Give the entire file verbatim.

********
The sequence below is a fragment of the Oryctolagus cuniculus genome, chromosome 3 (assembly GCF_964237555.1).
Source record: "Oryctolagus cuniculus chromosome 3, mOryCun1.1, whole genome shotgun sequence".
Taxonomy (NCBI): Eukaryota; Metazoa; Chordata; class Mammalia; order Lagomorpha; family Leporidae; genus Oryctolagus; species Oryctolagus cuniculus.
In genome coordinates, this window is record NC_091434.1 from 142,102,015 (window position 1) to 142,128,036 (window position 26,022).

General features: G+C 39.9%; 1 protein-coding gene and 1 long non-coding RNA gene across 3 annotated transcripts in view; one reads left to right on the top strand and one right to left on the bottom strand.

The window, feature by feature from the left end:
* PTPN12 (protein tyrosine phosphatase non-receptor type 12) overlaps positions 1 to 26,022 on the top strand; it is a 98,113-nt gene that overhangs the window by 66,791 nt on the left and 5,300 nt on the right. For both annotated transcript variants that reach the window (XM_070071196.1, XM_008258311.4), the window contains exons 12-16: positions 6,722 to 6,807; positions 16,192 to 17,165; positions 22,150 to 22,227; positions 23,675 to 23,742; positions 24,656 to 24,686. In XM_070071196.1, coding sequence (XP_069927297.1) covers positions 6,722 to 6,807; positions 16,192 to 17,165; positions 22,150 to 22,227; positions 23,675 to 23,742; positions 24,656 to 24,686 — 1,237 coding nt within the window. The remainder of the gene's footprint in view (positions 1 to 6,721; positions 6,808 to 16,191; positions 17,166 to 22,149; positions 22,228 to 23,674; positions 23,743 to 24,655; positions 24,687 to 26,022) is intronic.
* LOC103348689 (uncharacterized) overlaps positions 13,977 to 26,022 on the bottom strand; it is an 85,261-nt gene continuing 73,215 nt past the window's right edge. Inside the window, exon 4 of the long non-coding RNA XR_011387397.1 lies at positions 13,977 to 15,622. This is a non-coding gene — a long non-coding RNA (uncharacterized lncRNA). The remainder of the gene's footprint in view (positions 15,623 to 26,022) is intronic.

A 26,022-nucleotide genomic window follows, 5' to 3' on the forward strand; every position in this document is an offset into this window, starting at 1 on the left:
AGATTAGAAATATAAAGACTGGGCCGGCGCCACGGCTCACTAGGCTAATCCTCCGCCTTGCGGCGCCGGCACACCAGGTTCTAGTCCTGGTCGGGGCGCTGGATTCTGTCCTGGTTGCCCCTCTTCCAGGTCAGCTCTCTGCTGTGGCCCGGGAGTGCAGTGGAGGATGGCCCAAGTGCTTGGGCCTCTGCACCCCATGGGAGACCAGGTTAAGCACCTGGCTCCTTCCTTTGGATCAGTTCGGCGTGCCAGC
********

The sequence below is a fragment of the Oryctolagus cuniculus genome, chromosome 3 (assembly GCF_964237555.1).
Source record: "Oryctolagus cuniculus chromosome 3, mOryCun1.1, whole genome shotgun sequence".
Taxonomy (NCBI): Eukaryota; Metazoa; Chordata; class Mammalia; order Lagomorpha; family Leporidae; genus Oryctolagus; species Oryctolagus cuniculus.
In genome coordinates, this window is record NC_091434.1 from 142,102,015 (window position 1) to 142,128,036 (window position 26,022).

General features: G+C 39.9%; 1 protein-coding gene and 1 long non-coding RNA gene across 3 annotated transcripts in view; one reads left to right on the top strand and one right to left on the bottom strand.

The window, feature by feature from the left end:
* PTPN12 (protein tyrosine phosphatase non-receptor type 12) overlaps positions 1 to 26,022 on the top strand; it is a 98,113-nt gene that overhangs the window by 66,791 nt on the left and 5,300 nt on the right. For both annotated transcript variants that reach the window (XM_070071196.1, XM_008258311.4), the window contains exons 12-16: positions 6,722 to 6,807; positions 16,192 to 17,165; positions 22,150 to 22,227; positions 23,675 to 23,742; positions 24,656 to 24,686. In XM_070071196.1, coding sequence (XP_069927297.1) covers positions 6,722 to 6,807; positions 16,192 to 17,165; positions 22,150 to 22,227; positions 23,675 to 23,742; positions 24,656 to 24,686 — 1,237 coding nt within the window. The remainder of the gene's footprint in view (positions 1 to 6,721; positions 6,808 to 16,191; positions 17,166 to 22,149; positions 22,228 to 23,674; positions 23,743 to 24,655; positions 24,687 to 26,022) is intronic.
* LOC103348689 (uncharacterized) overlaps positions 13,977 to 26,022 on the bottom strand; it is an 85,261-nt gene continuing 73,215 nt past the window's right edge. Inside the window, exon 4 of the long non-coding RNA XR_011387397.1 lies at positions 13,977 to 15,622. This is a non-coding gene — a long non-coding RNA (uncharacterized lncRNA). The remainder of the gene's footprint in view (positions 15,623 to 26,022) is intronic.

A 26,022-nucleotide genomic window follows, 5' to 3' on the forward strand; every position in this document is an offset into this window, starting at 1 on the left:
AGATTAGAAATATAAAGACTGGGCCGGCGCCACGGCTCACTAGGCTAATCCTCCGCCTTGCGGCGCCGGCACACCAGGTTCTAGTCCTGGTCGGGGCGCTGGATTCTGTCCTGGTTGCCCCTCTTCCAGGTCAGCTCTCTGCTGTGGCCCGGGAGTGCAGTGGAGGATGGCCCAAGTGCTTGGGCCTCTGCACCCCATGGGAGACCAGGTTAAGCACCTGGCTCCTTCCTTTGGATCAGTTCGGCGTGCCAGC